Window from the past, part II

March 20, 2017 Sea Lions at Los Isoletes
We had been sailing for 4 hours, coasting along with a gentle breeze. My family had left Isla San Francisco at 12:30 after a botched kiteboarding attempt. A mile from Los Isoletes the wind died. We dropped sails and motored the rest of the way. Los Isoletes are several big, guano-covered rocks, one quarter mile off of the island, Isla Partida. The rock we visited has a vertical face about 100 feet high, a few hundred feet long, and 40 feet wide. Where it meets the water, the miniature island flattens out for twenty feet, drops down another ten, and extends again for 40 feet before steeply dropping off. On the scattered rocks at the base of the cliff there were countless sea lions, each and every one barking, moaning or fighting. We even saw some climb over each other to go to better spots! Our family hurriedly anchored a hundred feet out in 80 feet of water. Since we were so close and we were leaving soon, we couldn’t get the dinghy in the water, which meant we had to swim. As I got in the water I couldn’t help but think about big sharks and looking like a seal. The one benefit it gave me was a much faster swim.
The bottom was extremely rocky with big boulders disturbing the surface of the water. Each and every boulder was covered in a mass of barnacles. Several times I would swim up next to a barnacle infested rock and wave my hand back and forth, making their delicate, feather like feeders rush out. I saw several Moorish idle fish, whole schools of a fish with the body of emperor angelfish but with a grey body with black dots and a longer mouth. There were also many small blue fish just a few inches under the surface. They might have been blue devils, but I am not sure. Skimming over the rocks there were small, thin, almost eely fish with beautiful markings. And then there were the sea lions. Every minute there were some getting in the water in ones or twos. Often, one of them would dive down and then the other would follow, just on its flippers. They would tumble around, going in summersaults, twisting around each other and then nipping at the other’s jaws, all the while swimming towards the surface, only to dive back down. When they were alone I saw them chasing after fish or gliding over the bottom, twisting through miniature gaps. I would try to copy them and even touched a few fish myself! Unfortunately, the sun was getting low so we swam back to Anthea (Mark had swum back and up anchored so we didn’t have to swim so far), and said good bye to Los Isoletes. Devon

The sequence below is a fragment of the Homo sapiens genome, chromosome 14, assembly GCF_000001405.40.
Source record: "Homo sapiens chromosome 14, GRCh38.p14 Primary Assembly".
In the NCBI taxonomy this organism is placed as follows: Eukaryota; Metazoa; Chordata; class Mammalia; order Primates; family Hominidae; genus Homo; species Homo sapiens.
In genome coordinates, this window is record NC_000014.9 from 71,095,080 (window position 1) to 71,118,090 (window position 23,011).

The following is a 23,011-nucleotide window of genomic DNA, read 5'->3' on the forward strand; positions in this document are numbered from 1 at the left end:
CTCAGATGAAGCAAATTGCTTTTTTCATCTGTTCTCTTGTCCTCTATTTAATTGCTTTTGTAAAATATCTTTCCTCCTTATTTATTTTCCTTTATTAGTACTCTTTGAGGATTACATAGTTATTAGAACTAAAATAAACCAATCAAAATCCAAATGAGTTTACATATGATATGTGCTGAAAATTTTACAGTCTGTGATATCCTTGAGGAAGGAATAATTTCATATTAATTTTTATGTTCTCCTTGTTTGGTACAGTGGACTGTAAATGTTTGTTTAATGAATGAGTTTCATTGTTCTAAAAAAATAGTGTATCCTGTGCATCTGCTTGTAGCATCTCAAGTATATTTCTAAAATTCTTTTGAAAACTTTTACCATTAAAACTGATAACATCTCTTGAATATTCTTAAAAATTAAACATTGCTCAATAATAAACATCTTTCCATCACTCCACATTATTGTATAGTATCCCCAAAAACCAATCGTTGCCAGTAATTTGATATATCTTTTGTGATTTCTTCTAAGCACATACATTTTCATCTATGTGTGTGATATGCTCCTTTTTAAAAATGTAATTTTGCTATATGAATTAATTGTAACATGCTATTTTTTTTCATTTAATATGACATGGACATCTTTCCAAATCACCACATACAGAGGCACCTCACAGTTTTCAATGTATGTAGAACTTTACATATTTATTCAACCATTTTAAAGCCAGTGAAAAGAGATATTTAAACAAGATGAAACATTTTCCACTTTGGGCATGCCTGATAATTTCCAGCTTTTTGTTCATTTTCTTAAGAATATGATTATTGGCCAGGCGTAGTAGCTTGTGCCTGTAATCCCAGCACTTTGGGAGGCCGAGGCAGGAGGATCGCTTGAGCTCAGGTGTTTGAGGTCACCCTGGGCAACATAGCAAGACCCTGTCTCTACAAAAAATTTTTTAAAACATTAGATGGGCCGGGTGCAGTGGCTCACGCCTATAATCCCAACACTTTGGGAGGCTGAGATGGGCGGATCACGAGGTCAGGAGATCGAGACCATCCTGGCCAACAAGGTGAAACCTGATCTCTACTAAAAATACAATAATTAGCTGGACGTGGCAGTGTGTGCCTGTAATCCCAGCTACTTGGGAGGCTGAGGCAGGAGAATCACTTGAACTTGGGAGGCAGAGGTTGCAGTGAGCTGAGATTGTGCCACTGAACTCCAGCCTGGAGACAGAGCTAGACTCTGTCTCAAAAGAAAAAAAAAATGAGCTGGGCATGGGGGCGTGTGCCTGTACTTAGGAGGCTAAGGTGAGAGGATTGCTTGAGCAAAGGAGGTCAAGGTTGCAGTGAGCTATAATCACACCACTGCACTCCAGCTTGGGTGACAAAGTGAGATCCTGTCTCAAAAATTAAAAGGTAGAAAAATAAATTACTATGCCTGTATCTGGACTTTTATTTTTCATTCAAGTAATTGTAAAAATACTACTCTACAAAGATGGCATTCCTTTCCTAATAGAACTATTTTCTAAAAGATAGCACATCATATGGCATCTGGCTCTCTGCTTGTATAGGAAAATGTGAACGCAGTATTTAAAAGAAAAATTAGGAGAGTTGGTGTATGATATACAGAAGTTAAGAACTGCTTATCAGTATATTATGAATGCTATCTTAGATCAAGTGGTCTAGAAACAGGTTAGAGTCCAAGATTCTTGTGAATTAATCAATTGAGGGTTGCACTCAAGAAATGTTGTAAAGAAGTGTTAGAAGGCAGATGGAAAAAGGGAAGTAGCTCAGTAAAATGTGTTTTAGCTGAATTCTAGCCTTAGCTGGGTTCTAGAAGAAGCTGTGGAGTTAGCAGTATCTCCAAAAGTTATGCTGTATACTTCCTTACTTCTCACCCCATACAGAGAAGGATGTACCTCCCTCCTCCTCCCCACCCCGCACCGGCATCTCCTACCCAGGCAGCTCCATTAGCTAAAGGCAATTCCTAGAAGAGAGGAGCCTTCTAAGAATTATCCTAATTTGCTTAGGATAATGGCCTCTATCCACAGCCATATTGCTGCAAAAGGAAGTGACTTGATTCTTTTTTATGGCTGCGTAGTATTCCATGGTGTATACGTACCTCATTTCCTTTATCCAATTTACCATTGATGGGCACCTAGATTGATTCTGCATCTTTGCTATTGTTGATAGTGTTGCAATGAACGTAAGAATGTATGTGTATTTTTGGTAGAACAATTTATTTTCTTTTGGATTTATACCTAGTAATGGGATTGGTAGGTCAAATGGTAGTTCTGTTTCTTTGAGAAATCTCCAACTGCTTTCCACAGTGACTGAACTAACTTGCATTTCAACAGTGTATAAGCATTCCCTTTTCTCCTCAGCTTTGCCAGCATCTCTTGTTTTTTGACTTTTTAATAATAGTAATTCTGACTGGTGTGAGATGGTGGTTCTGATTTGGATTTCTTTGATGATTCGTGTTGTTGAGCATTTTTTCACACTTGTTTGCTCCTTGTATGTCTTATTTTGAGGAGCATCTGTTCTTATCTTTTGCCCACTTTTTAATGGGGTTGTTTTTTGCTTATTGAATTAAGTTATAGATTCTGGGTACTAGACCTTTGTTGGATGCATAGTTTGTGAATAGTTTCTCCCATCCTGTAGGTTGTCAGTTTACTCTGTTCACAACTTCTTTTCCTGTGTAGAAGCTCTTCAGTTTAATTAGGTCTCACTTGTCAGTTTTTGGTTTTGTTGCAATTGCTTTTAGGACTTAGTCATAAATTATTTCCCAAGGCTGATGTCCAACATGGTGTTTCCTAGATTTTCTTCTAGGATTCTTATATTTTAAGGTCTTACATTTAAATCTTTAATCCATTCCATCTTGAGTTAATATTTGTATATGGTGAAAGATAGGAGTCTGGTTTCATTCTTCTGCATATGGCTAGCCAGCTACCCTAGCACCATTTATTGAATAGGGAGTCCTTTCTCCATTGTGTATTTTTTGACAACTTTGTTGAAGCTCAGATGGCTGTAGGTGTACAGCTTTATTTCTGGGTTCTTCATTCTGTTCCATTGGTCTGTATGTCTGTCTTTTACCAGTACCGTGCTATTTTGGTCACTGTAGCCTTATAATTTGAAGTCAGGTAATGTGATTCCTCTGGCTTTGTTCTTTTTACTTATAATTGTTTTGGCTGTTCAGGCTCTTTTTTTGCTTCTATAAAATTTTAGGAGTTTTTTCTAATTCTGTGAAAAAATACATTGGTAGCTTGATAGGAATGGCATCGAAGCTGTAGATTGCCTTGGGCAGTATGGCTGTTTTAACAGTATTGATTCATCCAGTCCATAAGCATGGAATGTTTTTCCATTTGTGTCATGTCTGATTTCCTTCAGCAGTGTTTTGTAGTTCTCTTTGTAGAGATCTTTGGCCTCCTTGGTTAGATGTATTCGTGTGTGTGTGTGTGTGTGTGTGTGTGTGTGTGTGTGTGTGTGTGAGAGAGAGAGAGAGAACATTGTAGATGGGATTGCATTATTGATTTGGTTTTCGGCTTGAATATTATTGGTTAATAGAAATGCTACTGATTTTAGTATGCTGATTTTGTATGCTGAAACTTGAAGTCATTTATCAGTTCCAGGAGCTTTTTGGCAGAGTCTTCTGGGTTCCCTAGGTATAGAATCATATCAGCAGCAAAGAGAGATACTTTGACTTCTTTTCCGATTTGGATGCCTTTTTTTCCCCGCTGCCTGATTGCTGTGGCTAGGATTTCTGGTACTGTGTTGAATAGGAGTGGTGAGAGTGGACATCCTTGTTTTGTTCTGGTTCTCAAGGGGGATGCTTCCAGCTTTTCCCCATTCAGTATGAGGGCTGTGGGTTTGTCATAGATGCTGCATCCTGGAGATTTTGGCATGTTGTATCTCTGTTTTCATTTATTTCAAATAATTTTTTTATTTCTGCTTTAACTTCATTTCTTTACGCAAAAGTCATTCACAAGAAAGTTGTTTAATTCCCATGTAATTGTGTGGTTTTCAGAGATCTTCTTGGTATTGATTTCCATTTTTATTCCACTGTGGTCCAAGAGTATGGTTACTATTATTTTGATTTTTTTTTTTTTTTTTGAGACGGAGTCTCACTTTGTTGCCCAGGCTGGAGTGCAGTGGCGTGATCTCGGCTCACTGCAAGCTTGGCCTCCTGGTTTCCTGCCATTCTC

PS Kim here – the sea lion video was taken here; Anson was diving and playing with a sea lion while filming it.
Current position is Latitude 00 degrees 43 minutes South ; Longitude 135 degrees 27 minutes West. Coming up: blogs on blissful sailing and crossing the equator!

One thought on “Window from the past, part II

  1. Yahoo- you are across the equator. Look forward to seeing photos whenever you can send after making landfall – maybe in less than a week? All is well here- we start our day with sending you weather information then having an outing then returning to see if we got a sail on blog entry. Loved hearling about all the fish at Partida!


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